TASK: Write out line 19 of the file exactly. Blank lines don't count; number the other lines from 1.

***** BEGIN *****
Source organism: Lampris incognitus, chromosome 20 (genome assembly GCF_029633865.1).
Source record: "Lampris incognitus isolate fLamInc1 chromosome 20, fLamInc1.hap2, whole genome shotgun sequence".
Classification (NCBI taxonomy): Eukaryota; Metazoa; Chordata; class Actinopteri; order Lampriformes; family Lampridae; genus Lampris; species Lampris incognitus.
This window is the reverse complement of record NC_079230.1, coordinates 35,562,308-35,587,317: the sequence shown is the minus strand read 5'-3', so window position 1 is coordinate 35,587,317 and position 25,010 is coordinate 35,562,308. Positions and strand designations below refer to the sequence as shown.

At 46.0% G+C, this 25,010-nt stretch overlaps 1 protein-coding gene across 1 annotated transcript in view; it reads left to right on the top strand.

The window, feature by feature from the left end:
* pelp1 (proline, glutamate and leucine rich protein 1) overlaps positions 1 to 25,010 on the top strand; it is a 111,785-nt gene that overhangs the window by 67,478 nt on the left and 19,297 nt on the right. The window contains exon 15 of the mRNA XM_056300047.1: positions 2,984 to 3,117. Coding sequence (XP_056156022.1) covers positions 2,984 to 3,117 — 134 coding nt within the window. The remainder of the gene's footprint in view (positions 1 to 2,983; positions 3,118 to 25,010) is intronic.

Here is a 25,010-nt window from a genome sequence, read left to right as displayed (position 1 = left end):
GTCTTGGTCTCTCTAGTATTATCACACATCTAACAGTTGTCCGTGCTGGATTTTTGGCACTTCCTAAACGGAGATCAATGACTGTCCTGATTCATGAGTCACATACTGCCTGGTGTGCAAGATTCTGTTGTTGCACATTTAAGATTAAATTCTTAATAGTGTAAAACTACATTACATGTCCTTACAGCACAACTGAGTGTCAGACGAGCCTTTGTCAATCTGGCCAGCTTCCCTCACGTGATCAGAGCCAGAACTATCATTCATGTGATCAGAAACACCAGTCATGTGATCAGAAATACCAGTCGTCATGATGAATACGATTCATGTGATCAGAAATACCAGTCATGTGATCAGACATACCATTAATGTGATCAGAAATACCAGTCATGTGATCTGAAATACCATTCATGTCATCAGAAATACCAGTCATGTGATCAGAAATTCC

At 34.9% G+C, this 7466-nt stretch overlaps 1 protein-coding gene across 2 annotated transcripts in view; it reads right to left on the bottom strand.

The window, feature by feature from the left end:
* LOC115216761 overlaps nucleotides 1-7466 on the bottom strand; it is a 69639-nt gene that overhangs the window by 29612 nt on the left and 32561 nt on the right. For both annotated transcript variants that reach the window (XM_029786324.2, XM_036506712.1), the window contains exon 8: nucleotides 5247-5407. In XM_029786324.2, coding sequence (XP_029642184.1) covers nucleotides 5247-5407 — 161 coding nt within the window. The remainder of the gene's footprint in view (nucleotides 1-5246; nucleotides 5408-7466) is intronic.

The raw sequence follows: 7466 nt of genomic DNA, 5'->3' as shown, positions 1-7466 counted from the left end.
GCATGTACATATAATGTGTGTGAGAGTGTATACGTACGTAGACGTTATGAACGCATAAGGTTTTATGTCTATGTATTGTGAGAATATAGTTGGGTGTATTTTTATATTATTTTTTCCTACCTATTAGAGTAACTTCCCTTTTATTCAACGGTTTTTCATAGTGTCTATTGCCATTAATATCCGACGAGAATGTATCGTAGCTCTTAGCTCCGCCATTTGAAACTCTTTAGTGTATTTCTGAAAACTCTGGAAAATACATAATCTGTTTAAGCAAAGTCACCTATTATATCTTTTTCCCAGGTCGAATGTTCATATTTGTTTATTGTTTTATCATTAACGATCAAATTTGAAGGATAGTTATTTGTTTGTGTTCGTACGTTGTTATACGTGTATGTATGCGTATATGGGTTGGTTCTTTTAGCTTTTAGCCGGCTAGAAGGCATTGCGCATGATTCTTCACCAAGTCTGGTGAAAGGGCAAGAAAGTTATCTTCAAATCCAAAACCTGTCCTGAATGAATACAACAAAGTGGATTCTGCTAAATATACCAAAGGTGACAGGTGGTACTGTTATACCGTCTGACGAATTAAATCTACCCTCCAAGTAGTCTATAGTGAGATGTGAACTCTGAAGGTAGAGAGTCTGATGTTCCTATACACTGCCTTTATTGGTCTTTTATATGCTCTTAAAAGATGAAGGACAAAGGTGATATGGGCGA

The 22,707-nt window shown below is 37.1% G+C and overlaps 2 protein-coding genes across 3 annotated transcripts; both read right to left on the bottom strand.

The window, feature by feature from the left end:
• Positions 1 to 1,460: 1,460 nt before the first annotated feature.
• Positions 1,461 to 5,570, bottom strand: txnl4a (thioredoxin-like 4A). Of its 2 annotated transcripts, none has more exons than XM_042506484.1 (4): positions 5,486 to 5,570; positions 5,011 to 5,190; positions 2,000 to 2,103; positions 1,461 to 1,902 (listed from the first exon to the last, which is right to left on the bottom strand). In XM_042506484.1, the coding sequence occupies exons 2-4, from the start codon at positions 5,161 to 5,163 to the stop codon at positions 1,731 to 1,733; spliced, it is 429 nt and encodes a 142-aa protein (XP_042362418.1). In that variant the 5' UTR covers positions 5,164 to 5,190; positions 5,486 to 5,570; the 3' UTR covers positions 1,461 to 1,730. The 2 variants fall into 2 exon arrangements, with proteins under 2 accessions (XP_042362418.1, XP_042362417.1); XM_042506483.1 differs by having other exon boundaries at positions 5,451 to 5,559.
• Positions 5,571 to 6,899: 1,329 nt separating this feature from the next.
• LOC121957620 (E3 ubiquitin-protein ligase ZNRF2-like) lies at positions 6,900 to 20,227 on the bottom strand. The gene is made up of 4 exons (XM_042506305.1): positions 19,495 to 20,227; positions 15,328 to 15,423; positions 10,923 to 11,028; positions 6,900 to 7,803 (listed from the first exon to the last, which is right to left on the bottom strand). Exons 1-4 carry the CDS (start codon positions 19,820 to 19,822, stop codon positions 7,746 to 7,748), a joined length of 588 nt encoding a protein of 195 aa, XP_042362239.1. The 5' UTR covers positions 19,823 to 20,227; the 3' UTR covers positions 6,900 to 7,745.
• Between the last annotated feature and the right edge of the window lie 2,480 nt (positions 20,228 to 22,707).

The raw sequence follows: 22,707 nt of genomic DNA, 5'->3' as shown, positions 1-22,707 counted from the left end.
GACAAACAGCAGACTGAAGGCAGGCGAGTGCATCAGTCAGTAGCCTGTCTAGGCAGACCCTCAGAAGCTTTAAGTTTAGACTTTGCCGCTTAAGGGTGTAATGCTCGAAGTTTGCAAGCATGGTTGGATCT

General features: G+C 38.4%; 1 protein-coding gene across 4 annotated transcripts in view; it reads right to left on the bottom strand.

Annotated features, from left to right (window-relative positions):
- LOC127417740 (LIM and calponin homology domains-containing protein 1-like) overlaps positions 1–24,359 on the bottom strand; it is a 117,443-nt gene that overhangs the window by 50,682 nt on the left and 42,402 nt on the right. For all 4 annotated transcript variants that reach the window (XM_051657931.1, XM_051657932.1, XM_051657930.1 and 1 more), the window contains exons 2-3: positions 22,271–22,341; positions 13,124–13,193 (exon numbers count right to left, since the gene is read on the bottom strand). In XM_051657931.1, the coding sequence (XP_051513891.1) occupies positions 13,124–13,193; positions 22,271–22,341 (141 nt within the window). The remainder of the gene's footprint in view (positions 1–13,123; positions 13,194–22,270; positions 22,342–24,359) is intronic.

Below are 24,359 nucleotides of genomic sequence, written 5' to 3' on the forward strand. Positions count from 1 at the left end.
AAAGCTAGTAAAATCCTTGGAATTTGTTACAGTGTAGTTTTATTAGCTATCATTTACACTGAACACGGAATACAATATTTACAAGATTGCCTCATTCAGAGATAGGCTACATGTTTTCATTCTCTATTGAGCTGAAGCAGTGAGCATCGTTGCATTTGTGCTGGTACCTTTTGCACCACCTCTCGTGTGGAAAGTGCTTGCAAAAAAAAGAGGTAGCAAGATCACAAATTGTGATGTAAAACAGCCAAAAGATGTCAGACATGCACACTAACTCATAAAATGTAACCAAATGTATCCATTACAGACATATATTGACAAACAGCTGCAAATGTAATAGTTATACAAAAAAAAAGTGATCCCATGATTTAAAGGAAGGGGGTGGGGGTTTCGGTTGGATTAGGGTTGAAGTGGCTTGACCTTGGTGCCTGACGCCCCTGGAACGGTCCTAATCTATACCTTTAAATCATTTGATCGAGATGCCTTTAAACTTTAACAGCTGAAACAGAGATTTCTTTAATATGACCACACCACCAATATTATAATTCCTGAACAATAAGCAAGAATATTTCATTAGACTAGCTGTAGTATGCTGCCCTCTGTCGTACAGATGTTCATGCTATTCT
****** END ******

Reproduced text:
• Positions 5,571 to 6,899: 1,329 nt separating this feature from the next.